Here is our weekly "5-Point Parasha", a short list of what we are enjoying or pondering, as it relates to life and Torah.
Rabbi Sherril gets inspired by the deep wisdom of Rav Kook, who taught that "the new beginning of Rosh Hashanah and the cleansing of Yom Kippur brings us to the joy of Sukkot. We are now invited to step out of our private perspectives and prisons and celebrate the great miracle and gift of life."
“The realm of mystery tells us - You live in a world full of light and life.
Let us know this great reality, the richness of existence that we always encounter.
Let us contemplate its grandeur, its beauty, its precision and harmony…
In every corner where we turn, we are dealing with realities that have life; we always perform consequential acts, abounding with meaning and with the preciousness of vibrant life.
In everything we do we meet sparks full of life and light, aspiring toward the heights. We help them and they help us…
And everything aspires, longs, yearns, according to a pattern that is adorned with holiness and girded with beauty. For this life of ours is not a meaningless phenomenon.
Rabbi Sherril is looking forward to the upcoming holiday of Sukkot by sharing this evocative poem from Reb Simcha Raphael:
UNDER A FRAGILE THATCHED ROOF
Under a fragile thatched roof
Full-breasted mother moon
And a subtle glitter band
Of twinkling stars
Transparently peek through
From the heavenly spheres
To this temporary
Transient human realm
Naked, undefended against the elements
I sit in silent contemplation
In this sukkah of peace
Unprotected and vulnerable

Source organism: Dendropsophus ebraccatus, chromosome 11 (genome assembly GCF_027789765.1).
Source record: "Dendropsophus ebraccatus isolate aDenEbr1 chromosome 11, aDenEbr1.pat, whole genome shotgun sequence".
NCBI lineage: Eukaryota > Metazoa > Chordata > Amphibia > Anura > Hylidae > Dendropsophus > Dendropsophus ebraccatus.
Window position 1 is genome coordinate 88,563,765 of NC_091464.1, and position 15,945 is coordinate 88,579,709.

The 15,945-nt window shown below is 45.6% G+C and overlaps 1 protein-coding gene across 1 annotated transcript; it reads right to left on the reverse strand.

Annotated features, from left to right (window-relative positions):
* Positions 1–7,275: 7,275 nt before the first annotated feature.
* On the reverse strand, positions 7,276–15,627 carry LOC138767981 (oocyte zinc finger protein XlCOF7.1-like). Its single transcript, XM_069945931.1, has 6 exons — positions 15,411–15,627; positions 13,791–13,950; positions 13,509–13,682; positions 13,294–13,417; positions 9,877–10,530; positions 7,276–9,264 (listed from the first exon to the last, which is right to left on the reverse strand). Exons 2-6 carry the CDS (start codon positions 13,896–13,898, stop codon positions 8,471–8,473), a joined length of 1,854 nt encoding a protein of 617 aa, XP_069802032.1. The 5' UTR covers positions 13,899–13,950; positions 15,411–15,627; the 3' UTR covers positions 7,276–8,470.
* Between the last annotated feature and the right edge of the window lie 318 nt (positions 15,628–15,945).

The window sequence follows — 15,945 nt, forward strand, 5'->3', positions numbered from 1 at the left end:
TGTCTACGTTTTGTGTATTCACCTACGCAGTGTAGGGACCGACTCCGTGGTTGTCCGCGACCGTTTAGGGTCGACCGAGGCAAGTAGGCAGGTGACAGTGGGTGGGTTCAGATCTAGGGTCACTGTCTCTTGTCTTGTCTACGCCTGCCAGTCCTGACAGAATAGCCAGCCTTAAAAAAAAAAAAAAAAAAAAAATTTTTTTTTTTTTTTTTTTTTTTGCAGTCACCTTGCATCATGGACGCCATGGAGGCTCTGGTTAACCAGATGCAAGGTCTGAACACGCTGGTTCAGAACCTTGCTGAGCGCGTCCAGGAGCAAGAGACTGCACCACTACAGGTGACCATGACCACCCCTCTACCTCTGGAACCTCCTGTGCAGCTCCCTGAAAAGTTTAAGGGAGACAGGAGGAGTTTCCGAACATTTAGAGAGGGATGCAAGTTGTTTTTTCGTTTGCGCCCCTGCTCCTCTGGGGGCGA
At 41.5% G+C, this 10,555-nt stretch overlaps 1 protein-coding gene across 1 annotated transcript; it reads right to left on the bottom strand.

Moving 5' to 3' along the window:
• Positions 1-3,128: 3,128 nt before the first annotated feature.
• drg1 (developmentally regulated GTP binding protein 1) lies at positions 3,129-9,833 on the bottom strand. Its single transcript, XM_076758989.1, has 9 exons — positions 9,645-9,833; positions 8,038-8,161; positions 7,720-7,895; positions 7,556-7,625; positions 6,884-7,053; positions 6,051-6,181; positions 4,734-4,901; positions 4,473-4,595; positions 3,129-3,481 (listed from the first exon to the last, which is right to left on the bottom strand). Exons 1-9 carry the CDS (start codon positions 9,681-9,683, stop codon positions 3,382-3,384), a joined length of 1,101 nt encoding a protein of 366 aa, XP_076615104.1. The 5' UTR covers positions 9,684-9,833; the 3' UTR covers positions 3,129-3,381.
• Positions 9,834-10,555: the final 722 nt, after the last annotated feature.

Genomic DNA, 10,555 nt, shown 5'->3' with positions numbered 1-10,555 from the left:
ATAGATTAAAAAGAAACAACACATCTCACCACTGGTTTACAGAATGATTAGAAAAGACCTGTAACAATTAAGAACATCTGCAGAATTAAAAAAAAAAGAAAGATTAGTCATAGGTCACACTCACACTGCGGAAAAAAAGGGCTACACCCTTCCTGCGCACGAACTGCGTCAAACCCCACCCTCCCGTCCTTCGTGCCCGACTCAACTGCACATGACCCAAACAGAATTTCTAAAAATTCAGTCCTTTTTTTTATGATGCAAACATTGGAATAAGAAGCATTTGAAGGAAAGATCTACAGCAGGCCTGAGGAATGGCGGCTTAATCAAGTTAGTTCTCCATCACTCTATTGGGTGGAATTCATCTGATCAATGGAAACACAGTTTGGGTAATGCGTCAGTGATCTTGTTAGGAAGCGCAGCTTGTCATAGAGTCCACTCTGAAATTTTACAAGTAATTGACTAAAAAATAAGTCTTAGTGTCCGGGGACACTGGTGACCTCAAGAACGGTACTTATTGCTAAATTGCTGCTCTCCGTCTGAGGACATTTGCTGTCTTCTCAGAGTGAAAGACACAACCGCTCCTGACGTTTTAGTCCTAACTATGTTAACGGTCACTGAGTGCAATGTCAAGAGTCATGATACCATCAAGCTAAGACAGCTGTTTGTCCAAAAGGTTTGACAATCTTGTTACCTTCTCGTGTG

In the face of life's ever-changing transitions
Knowing one turn of the cosmic clock
One subtle stopped heartbeat
An unanticipated wind of change
Death, divorce, destruction
Hurricane, shadow eruptions of hell
Fire, flood, fatality or fanaticism
Or any one of a million other maybes
Can wipe away this moment
This most fragile sukkah
This life story I call my own
And bring in its wake
Who knows what
Or why not.
And all I can do
Is live with the unfolding
Of the blessing and the curse
And choose life
As well as I am able to.
So in this temporary
Sukkah of peace
I am reminded
To harvest in holy humility
A sacred sense
Of how good it is
To be alive
How good it is
For sisters and brothers
To sit, sing and pray
Together as one.
Rabbi Schachar shares his current favourite Sukkot song:
Shir Yaakov's Higale Na הגלה נא "Reveal (to) me and spread over me, Beloved, your shelter (sukka) of peace."
Rabbi Schachar shares a sukkot cartoon:
Rabbi Schachar shares a quote about the sukkot theme of fragility:
“It occurs to me that the peculiarity of most things we think of as fragile is how tough they truly are. There were tricks we did with eggs, as children, to show how they were, in reality, tiny load-bearing marble halls; while the beat of the wings of a butterfly in the right place, we are told, can create a hurricane across an ocean. Hearts may break, but hearts are the toughest of muscles, able to pump for a lifetime, seventy times a minute, and scarcely falter along the way. Even dreams, the most delicate and intangible of things, can prove remarkable difficult to kill.” ― Neil Gaiman, Fragile Things: Short Fictions and Wonders
Announcements & Upcoming @MOS --
3rd Friday of the Month Service and Sukka Dinner, Oct. 18 *Sukkot Edition
Celebrate Simchat Torah with Mile End Chavurah and Montreal Open Shul
A little food and drink, a lot of singing and dancing with the Torah, and a renewal of the Torah cycle from end to beginning.
Date: Monday October 21, 2019
Time: TBA, but probably 7 pm
Location: TBA, somewhere in Mile End area
Cantor Heather shares:
Looking for ways to amp up your Jewish spirituality in the new year? In addition to great classes from our MOS clergy coming your way check out some of these great online and retreat learning opportunities:
Hadar’s Rising Song Intensive, Dec. 22-25:
R. Jonathan Slater’s month-long prayer intensive sponsored by the Institute for Jewish Spirituality — starting Oct. 27th:
Awakening the Divine: A Pardes and Or HaLev Jewish Spirituality Retreat Dec. 31, 2019-Jan. 5, 2020:
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